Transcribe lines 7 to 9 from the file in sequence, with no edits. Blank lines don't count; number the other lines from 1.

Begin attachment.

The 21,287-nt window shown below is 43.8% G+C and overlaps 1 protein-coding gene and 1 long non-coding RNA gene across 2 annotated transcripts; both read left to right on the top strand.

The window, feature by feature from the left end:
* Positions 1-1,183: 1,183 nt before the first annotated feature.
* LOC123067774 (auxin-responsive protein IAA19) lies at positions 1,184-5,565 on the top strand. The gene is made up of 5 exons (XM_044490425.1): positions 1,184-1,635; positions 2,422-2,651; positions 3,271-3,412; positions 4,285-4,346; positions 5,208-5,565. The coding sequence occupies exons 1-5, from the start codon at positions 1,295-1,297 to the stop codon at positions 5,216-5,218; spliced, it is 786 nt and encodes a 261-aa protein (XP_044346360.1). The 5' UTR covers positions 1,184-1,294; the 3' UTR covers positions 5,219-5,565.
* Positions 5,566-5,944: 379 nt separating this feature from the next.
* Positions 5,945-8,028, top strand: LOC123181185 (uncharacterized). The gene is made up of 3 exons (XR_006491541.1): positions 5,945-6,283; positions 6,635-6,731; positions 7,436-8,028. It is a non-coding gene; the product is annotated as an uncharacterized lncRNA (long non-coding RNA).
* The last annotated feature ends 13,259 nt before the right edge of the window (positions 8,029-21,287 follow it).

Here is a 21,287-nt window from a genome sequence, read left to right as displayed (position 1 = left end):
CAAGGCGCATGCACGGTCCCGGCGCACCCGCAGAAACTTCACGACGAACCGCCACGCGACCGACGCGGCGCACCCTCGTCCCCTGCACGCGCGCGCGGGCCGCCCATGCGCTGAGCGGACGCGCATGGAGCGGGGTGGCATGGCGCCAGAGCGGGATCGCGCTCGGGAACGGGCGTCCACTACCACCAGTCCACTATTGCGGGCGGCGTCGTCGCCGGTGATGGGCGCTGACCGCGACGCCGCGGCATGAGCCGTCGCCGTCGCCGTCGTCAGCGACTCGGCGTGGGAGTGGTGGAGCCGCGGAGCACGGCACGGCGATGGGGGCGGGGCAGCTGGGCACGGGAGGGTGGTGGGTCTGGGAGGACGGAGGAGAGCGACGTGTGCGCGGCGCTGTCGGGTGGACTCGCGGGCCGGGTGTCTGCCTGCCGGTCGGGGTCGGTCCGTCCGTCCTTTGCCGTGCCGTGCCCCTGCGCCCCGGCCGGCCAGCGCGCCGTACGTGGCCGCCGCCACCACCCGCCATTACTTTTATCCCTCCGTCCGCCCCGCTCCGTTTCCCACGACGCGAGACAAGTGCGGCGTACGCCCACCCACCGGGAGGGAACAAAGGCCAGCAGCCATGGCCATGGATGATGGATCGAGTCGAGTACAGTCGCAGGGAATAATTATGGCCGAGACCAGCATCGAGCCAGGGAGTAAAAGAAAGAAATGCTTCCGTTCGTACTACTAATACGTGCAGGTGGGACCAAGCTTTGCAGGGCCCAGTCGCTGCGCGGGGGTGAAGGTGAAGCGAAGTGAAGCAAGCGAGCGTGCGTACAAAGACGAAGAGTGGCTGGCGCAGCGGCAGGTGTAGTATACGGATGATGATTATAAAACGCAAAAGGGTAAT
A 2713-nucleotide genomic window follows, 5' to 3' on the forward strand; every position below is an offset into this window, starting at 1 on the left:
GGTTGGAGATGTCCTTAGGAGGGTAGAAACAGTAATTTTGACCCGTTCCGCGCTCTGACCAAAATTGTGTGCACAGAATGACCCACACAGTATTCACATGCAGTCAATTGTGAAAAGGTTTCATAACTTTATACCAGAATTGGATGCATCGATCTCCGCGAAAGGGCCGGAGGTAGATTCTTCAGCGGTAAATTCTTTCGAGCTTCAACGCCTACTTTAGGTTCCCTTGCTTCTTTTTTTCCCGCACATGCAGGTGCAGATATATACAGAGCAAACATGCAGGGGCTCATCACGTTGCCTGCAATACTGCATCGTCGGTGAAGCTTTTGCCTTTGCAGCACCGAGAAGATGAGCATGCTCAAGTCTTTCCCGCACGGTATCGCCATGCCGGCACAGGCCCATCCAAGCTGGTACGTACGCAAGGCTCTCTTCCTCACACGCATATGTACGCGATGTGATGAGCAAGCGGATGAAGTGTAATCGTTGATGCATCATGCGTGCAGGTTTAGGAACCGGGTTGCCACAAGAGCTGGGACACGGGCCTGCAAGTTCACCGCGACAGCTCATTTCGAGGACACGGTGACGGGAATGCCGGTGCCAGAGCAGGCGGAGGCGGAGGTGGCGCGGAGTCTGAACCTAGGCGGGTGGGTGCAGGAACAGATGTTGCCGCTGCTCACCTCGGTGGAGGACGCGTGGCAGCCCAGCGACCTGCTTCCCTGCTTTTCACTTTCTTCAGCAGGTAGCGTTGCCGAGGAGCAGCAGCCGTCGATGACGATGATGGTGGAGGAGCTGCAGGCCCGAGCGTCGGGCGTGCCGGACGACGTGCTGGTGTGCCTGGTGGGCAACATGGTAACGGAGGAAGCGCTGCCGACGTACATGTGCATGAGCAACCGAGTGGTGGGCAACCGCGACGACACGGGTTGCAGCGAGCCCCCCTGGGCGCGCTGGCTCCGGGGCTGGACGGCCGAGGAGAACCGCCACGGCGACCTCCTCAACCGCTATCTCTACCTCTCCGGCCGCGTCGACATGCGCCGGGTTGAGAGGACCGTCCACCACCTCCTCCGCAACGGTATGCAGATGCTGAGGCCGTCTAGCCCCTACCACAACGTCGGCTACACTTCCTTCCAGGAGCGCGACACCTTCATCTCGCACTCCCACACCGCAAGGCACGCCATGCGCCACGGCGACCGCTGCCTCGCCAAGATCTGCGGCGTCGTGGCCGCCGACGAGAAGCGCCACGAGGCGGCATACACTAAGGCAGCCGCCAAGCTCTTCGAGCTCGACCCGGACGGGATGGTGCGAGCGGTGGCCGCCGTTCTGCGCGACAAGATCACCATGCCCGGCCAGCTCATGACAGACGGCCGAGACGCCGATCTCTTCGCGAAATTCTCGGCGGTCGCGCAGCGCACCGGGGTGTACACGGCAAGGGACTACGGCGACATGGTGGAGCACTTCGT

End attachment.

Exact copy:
* The last annotated feature ends 13,259 nt before the right edge of the window (positions 8,029-21,287 follow it).

Here is a 21,287-nt window from a genome sequence, read left to right as displayed (position 1 = left end):
CAAGGCGCATGCACGGTCCCGGCGCACCCGCAGAAACTTCACGACGAACCGCCACGCGACCGACGCGGCGCACCCTCGTCCCCTGCACGCGCGCGCGGGCCGCCCATGCGCTGAGCGGACGCGCATGGAGCGGGGTGGCATGGCGCCAGAGCGGGATCGCGCTCGGGAACGGGCGTCCACTACCACCAGTCCACTATTGCGGGCGGCGTCGTCGCCGGTGATGGGCGCTGACCGCGACGCCGCGGCATGAGCCGTCGCCGTCGCCGTCGTCAGCGACTCGGCGTGGGAGTGGTGGAGCCGCGGAGCACGGCACGGCGATGGGGGCGGGGCAGCTGGGCACGGGAGGGTGGTGGGTCTGGGAGGACGGAGGAGAGCGACGTGTGCGCGGCGCTGTCGGGTGGACTCGCGGGCCGGGTGTCTGCCTGCCGGTCGGGGTCGGTCCGTCCGTCCTTTGCCGTGCCGTGCCCCTGCGCCCCGGCCGGCCAGCGCGCCGTACGTGGCCGCCGCCACCACCCGCCATTACTTTTATCCCTCCGTCCGCCCCGCTCCGTTTCCCACGACGCGAGACAAGTGCGGCGTACGCCCACCCACCGGGAGGGAACAAAGGCCAGCAGCCATGGCCATGGATGATGGATCGAGTCGAGTACAGTCGCAGGGAATAATTATGGCCGAGACCAGCATCGAGCCAGGGAGTAAAAGAAAGAAATGCTTCCGTTCGTACTACTAATACGTGCAGGTGGGACCAAGCTTTGCAGGGCCCAGTCGCTGCGCGGGGGTGAAGGTGAAGCGAAGTGAAGCAAGCGAGCGTGCGTACAAAGACGAAGAGTGGCTGGCGCAGCGGCAGGTGTAGTATACGGATGATGATTATAAAACGCAAAAGGGTAAT